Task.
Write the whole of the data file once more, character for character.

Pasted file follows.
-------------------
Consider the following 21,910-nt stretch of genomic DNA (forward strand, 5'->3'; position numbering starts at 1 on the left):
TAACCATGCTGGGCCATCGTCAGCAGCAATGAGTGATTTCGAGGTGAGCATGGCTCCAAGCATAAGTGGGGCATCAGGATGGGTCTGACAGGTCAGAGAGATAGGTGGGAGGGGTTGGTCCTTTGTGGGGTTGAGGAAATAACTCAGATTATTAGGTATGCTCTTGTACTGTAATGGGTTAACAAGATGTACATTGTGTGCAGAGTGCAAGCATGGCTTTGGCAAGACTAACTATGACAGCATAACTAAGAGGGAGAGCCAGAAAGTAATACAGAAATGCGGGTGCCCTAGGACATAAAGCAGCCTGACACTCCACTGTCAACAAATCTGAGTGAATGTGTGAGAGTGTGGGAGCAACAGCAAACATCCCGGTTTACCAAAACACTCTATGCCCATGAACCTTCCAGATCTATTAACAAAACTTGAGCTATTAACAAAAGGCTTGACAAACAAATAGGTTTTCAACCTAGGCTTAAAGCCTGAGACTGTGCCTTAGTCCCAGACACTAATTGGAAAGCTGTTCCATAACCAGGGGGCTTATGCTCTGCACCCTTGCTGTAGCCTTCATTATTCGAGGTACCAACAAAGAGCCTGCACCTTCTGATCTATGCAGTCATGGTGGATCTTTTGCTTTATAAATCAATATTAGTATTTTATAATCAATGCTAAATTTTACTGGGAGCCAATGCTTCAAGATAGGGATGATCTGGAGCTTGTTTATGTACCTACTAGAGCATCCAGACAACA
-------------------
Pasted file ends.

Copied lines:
Consider the following 21,910-nt stretch of genomic DNA (forward strand, 5'->3'; position numbering starts at 1 on the left):
TAACCATGCTGGGCCATCGTCAGCAGCAATGAGTGATTTCGAGGTGAGCATGGCTCCAAGCATAAGTGGGGCATCAGGATGGGTCTGACAGGTCAGAGAGATAGGTGGGAGGGGTTGGTCCTTTGTGGGGTTGAGGAAATAACTCAGATTATTAGGTATGCTCTTGTACTGTAATGGGTTAACAAGATGTACATTGTGTGCAGAGTGCAAGCATGGCTTTGGCAAGACTAACTATGACAGCATAACTAAGAGGGAGAGCCAGAAAGTAATACAGAAATGCGGGTGCCCTAGGACATAAAGCAGCCTGACACTCCACTGTCAACAAATCTGAGTGAATGTGTGAGAGTGTGGGAGCAACAGCAAACATCCCGGTTTACCAAAACACTCTATGCCCATGAACCTTCCAGATCTATTAACAAAACTTGAGCTATTAACAAAAGGCTTGACAAACAAATAGGTTTTCAACCTAGGCTTAAAGCCTGAGACTGTGCCTTAGTCCCAGACACTAATTGGAAAGCTGTTCCATAACCAGGGGGCTTATGCTCTGCACCCTTGCTGTAGCCTTCATTATTCGAGGTACCAACAAAGAGCCTGCACCTTCTGATCTATGCAGTCATGGTGGATCTTTTGCTTTATAAATCAATATTAGTATTTTATAATCAATGCTAAATTTTACTGGGAGCCAATGCTTCAAGATAGGGATGATCTGGAGCTTGTTTATGTACCTACTAGAGCATCCAGACAACA